A Grim Prospect
Were Life Only Like A Fairy Tale
By Michael Tanji | February 9, 2007
Rare is the night that I do not read my children a story from one of Arnold Lobel’s Frog and Toad series of books. A current favorite is Dragons and Giants, which has Frog and Toad testing their mettle against the bravery displayed by the protagonists in their book of fairy tales. In the course of their journey up a mountain Frog and Toad flee from a snake, barely escape an avalanche, and narrowly avoid being carried away by a hawk. As each trial unfolds they run and scream “We are not afraid!” At the end of the tale we find our amphibious friends huddled under the covers (Toad) and in a closet (Frog) “being brave together.”
A survey of the political landscape in this country over the last few years reveals a disturbing number of Frogs and Toads amongst us. Faced with numerous dangerous challenges the response is never to stand and fight or face the issue head-on; it is to run while simultaneously declaring victory. Lost in the back-slapping clamor of self-congratulations is the fact that those who would do us harm are not gone, they are merely waiting for their next opportunity.
The “flight” part of the fight-or-flight reflex is legitimate in the lower-rungs of the natural world but it is a poor approach for those at the top of the food chain: “You can run, but you’ll only die tired.” says the sniper-themed t-shirt. In the animal kingdom the frog that attempts to stand up to the snake is viewed as proof of the theory of natural selection; the human that doesn’t go willingly to his death is labeled a warmonger or worse.
Today we find a group of amphibia – in the form of the Office of Special Plans - under fire for attempting to demonstrate that there are indeed snakes and hawks circling and plotting our downfall. The OSP used the same information that the intelligence community did and drew different conclusions about the nature of the threat we currently face. Their non-crime was stretching the comfortable boundaries of the overly cautious community that bullies or marginalizes dissenters: a flawed practice that is only now being remedied to nominal effect. Lost in the melee is the treasure trove of hard and softcopy media taken from Iraq that shows that we were right to worry about Saddam. Of course the response is to dismiss actual intelligence and stick with misguided speculation.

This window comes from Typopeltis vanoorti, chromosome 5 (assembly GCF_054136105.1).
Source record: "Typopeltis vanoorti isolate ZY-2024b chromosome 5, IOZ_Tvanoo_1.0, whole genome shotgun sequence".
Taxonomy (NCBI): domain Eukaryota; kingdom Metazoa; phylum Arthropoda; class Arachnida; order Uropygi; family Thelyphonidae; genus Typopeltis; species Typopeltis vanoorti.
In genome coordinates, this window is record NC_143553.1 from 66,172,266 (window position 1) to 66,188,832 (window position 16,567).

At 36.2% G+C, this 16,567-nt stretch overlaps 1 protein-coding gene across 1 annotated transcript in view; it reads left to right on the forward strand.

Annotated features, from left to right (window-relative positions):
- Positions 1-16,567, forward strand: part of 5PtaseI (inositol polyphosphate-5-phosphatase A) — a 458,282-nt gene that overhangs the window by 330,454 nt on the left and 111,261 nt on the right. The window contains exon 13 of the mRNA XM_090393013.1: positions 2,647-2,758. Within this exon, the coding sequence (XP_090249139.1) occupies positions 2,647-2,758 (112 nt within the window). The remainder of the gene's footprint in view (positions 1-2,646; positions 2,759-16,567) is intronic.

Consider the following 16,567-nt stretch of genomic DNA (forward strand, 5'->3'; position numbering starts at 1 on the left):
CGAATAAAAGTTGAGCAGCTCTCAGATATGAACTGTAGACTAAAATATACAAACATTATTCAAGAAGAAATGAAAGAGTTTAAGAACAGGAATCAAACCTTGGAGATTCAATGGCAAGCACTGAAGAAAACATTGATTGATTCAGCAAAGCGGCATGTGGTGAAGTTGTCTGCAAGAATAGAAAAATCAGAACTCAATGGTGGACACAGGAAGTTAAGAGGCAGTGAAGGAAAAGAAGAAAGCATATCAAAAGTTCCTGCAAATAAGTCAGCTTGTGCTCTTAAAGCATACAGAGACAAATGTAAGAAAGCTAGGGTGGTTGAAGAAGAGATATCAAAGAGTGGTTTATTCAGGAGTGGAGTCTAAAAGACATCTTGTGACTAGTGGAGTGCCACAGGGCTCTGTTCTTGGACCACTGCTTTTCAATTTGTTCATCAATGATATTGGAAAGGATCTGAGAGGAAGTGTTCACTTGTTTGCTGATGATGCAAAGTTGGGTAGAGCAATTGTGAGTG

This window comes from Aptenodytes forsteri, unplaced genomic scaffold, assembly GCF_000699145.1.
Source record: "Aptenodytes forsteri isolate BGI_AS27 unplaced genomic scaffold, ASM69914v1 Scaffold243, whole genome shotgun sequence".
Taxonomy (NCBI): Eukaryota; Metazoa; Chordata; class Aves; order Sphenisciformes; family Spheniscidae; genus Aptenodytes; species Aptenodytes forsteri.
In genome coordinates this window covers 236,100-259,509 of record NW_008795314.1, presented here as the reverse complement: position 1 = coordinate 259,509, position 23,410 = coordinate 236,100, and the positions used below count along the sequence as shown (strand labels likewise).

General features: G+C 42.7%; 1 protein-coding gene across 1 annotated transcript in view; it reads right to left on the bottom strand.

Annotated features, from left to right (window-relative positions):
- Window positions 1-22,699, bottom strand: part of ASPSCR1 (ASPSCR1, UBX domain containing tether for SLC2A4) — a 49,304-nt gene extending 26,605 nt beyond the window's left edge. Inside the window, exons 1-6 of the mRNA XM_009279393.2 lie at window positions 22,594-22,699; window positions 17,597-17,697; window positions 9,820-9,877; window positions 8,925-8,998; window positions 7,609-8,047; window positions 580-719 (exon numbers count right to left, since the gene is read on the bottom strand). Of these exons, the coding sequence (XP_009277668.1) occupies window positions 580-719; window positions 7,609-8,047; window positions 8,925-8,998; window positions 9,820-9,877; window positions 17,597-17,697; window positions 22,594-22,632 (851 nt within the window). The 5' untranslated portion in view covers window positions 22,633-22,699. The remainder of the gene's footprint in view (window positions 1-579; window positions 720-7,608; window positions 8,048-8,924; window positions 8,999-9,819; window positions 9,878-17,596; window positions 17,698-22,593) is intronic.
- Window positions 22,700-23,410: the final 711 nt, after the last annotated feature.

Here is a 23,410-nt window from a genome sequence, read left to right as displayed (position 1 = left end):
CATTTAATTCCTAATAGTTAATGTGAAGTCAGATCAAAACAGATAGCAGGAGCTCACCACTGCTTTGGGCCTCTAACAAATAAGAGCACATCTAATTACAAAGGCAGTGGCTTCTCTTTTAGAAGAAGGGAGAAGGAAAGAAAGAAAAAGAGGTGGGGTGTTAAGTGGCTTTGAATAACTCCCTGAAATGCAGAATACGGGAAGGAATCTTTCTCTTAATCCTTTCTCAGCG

One cannot fault the Frogs and Toads of this world for their lack of bravery, for no one knows for sure how they will react when faced with a mortal challenge, but we have every right to criticize those hop-along-to-get-alongs who have no plan for dealing with those who await the next opportunity to strike us. Rather than offering meaningful alternatives they demonize those with a different view and do nothing to advance a fuller understanding of the problems we face. Lacking neither concrete plan for the future nor ideas for dealing with the threats at hand, their approach to the dangers around us is apparently to wait for an attractive young princess to plant her lips on them in the hopes of achieving a fairy tale ending.